EXPORT STRATEGY FOR SMALL BUSINESS
Exporting is increasingly seen as an opportunity for corporate growth and increased profitability among small-to medium-sized firms in many industries. Many U.S. markets have become or are becoming international, mainly because of reduced market differences among such major trade powers as the United States, Japan, and the European countries. Many companies also look to foreign markets because of intensified competition at home, maturing domestic markets, or limited domestic market opportunities. Exporting as a means to corporate growth is particularly appropriate for manufacturers of industrial goods or products with innovative advantages, and for smaller firms without the financial and managerial resources necessary for more extensive international operations such as joint ventures and foreign direct investment.(1) (1)Robert G. Cooper and Elko J. Kleinschmidt, "The Impact of Export Strategy on Export Sales Performance," The Journal of International Business Studies (Spring 1985), pp. 37-55. Dr. Namiki is an associate professor of management at California State University in Sacramento. He is co-author of The False Promise of the Japanese Miracle (Pitman Publishers) and a number of articles on business strategy.
Although competition in export markets has become important for many small firms in the United States, studies have rarely been conducted of competitive strategy in export markets.(2) Many studies of competitive strategy employed by firms in the U.S. market have found that firms competing in the same industry or similar environments tend to use more than one type of strategy, and certain types of strategy lead to better corporate performance than others.(3) In other words, the current trend in strategic management research is to classify firms by strategy type or group, and then to identify successful strategy types within a given industry or set of circumstances. This type of research is called "strategic group analysis."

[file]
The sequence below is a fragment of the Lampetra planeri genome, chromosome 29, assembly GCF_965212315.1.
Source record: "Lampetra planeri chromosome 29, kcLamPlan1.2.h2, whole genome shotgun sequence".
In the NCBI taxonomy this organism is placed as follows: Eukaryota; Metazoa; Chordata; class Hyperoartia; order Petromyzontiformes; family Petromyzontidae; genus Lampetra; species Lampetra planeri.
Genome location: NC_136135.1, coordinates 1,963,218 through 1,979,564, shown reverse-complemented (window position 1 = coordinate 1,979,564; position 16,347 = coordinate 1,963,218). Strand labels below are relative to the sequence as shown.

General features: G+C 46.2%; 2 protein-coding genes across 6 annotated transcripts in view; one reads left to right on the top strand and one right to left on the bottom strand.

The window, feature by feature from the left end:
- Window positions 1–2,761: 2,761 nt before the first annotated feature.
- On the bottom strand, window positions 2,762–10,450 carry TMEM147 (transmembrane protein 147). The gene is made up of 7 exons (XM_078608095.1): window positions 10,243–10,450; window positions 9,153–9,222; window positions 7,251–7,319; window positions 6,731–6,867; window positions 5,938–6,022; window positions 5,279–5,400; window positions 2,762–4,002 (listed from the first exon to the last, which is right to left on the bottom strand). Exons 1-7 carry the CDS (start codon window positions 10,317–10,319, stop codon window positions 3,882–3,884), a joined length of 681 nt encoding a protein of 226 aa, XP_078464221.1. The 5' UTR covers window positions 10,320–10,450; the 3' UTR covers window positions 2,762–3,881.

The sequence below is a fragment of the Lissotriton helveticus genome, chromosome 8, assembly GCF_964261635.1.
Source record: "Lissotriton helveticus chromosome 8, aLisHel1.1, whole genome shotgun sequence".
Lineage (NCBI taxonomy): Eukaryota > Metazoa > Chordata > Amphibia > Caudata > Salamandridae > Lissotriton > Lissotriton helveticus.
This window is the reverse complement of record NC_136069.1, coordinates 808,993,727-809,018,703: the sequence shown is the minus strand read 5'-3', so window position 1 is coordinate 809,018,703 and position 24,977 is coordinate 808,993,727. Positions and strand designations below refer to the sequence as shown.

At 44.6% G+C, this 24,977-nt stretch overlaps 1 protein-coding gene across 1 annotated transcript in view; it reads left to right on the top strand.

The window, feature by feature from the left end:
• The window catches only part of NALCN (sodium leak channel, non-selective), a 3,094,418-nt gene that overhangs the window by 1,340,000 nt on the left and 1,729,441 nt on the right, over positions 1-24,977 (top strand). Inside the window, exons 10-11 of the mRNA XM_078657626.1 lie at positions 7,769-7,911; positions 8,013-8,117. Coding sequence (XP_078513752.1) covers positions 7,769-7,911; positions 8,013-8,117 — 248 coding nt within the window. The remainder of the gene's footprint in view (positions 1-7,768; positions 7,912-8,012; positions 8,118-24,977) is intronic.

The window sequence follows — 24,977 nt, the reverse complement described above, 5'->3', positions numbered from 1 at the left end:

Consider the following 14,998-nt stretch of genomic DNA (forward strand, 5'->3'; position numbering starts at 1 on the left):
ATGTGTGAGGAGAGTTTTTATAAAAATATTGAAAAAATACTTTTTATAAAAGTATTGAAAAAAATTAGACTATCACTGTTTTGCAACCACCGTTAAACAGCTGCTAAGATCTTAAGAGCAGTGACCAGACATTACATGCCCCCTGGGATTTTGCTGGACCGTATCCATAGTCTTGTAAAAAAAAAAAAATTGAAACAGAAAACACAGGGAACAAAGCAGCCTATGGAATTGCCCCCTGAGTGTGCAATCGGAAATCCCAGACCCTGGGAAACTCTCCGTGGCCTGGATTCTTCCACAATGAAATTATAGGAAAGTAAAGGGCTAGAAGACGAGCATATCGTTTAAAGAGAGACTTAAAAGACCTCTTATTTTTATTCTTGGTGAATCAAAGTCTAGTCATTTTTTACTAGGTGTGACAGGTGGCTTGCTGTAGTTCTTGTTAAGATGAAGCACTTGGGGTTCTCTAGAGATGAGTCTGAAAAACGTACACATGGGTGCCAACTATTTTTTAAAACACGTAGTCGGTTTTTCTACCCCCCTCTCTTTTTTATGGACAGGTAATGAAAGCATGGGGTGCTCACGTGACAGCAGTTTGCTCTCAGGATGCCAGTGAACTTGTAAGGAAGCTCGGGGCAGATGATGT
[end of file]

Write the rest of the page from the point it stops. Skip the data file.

Few studies, however, have examined export strategy types and their effect (2) For an example, see Kendall Roth and Patricia P. McDougall, "An Empirical Comparison of Domestic and International Strategic Behavior," paper presented at the 46th Annual Academy of Management Meeting, August 1986, Chicago. (3) See, for example, Gregory G. Dess and Peter S. Davis, "Porter's (1980) Generic Strategies as Determinants of Strategic Group Membership and Organizational Performance," Academy of Management Journal (September 1984), pp. 467-488. on performance, especially for small business exporters. Most studies of exporters have investigated the relationship between firm or market characteristics (e.g., commitment to export, size of foreign markets and size of firm) and export performance.(4) Other studies have examined the relationship between a firm's export marketing activities (e.g., product adaptation and market segmentation) and export performance.(5)
This article presents the results of a strategic group analysis of small firms competing in export markets. The following questions are addressed: . What types of strategy are followed by small firms in export markets? . What types of strategy are instrumental in providing small firms with competitive advantages in export markets, thereby leading to export success?
Many studies have reported that several different types of strategy are pursued by firms within an industry, and certain types of strategy tend to outperform others. Examples of strategy types are Porter's generic strategies (differentiation, low cost leadership, and focus) and Miles and Snow's typologies (defenders, prospectors, analyzers, and reactors).(6) The present study (4)For example, Salih T. Cavusgil, "Organizational Determinants of Firms' Export Behavior: An Empirical Analysis," unpublished doctoral dissertation, University of Wisconsin-Madison, 1976; Seev Hirsh, "Technological Factors in the Composition and Direction of Israel's Industrial Exports," The Technology Factor in International Trade, ed. …